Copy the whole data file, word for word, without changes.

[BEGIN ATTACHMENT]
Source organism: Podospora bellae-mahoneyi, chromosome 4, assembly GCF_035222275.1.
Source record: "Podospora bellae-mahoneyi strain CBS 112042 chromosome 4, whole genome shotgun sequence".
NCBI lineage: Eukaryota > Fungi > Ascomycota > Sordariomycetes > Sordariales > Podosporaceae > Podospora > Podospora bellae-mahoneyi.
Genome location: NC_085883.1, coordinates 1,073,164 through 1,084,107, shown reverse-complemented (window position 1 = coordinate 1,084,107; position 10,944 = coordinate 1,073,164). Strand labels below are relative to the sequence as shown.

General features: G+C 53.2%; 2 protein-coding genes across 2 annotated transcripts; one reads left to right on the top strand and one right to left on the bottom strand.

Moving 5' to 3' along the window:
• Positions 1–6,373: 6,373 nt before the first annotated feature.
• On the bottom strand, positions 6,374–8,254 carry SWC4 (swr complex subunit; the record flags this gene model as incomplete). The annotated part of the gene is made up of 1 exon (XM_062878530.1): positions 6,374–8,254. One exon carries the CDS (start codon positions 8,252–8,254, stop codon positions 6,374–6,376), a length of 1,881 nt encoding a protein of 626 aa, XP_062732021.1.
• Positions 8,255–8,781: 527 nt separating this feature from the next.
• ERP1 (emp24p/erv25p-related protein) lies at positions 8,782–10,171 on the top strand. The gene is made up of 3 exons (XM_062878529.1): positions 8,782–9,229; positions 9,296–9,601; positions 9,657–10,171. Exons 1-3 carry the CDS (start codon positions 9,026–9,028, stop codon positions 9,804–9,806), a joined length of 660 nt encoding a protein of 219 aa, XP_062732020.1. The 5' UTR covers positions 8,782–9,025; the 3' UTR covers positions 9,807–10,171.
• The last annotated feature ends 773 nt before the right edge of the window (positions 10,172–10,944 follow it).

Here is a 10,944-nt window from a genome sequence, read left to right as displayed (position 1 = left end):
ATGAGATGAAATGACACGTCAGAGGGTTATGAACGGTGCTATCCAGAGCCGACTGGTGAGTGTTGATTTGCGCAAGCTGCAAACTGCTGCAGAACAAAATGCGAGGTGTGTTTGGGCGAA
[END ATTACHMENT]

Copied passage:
Source organism: Podospora bellae-mahoneyi, chromosome 4, assembly GCF_035222275.1.
Source record: "Podospora bellae-mahoneyi strain CBS 112042 chromosome 4, whole genome shotgun sequence".
NCBI lineage: Eukaryota > Fungi > Ascomycota > Sordariomycetes > Sordariales > Podosporaceae > Podospora > Podospora bellae-mahoneyi.
Genome location: NC_085883.1, coordinates 1,073,164 through 1,084,107, shown reverse-complemented (window position 1 = coordinate 1,084,107; position 10,944 = coordinate 1,073,164). Strand labels below are relative to the sequence as shown.

General features: G+C 53.2%; 2 protein-coding genes across 2 annotated transcripts; one reads left to right on the top strand and one right to left on the bottom strand.

Moving 5' to 3' along the window:
• Positions 1–6,373: 6,373 nt before the first annotated feature.
• On the bottom strand, positions 6,374–8,254 carry SWC4 (swr complex subunit; the record flags this gene model as incomplete). The annotated part of the gene is made up of 1 exon (XM_062878530.1): positions 6,374–8,254. One exon carries the CDS (start codon positions 8,252–8,254, stop codon positions 6,374–6,376), a length of 1,881 nt encoding a protein of 626 aa, XP_062732021.1.
• Positions 8,255–8,781: 527 nt separating this feature from the next.
• ERP1 (emp24p/erv25p-related protein) lies at positions 8,782–10,171 on the top strand. The gene is made up of 3 exons (XM_062878529.1): positions 8,782–9,229; positions 9,296–9,601; positions 9,657–10,171. Exons 1-3 carry the CDS (start codon positions 9,026–9,028, stop codon positions 9,804–9,806), a joined length of 660 nt encoding a protein of 219 aa, XP_062732020.1. The 5' UTR covers positions 8,782–9,025; the 3' UTR covers positions 9,807–10,171.
• The last annotated feature ends 773 nt before the right edge of the window (positions 10,172–10,944 follow it).

Here is a 10,944-nt window from a genome sequence, read left to right as displayed (position 1 = left end):
ATGAGATGAAATGACACGTCAGAGGGTTATGAACGGTGCTATCCAGAGCCGACTGGTGAGTGTTGATTTGCGCAAGCTGCAAACTGCTGCAGAACAAAATGCGAGGTGTGTTTGGGCGAA